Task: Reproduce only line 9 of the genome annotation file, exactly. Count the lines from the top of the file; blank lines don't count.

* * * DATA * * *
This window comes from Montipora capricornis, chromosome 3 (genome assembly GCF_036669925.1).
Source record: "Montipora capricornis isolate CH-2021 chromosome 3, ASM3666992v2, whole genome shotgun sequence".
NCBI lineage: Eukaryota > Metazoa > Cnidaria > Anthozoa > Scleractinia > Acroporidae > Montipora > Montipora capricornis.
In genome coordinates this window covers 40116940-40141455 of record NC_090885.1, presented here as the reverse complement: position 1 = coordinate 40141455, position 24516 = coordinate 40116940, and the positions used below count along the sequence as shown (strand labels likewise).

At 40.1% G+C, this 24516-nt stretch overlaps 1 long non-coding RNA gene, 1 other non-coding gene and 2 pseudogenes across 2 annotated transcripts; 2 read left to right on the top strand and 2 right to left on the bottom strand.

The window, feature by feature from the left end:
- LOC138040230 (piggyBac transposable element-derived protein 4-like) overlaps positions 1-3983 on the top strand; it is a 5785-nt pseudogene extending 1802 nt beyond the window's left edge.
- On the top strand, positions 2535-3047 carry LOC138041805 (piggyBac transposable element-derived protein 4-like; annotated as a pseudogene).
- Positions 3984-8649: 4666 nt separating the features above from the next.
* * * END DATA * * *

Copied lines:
- Positions 3984-8649: 4666 nt separating the features above from the next.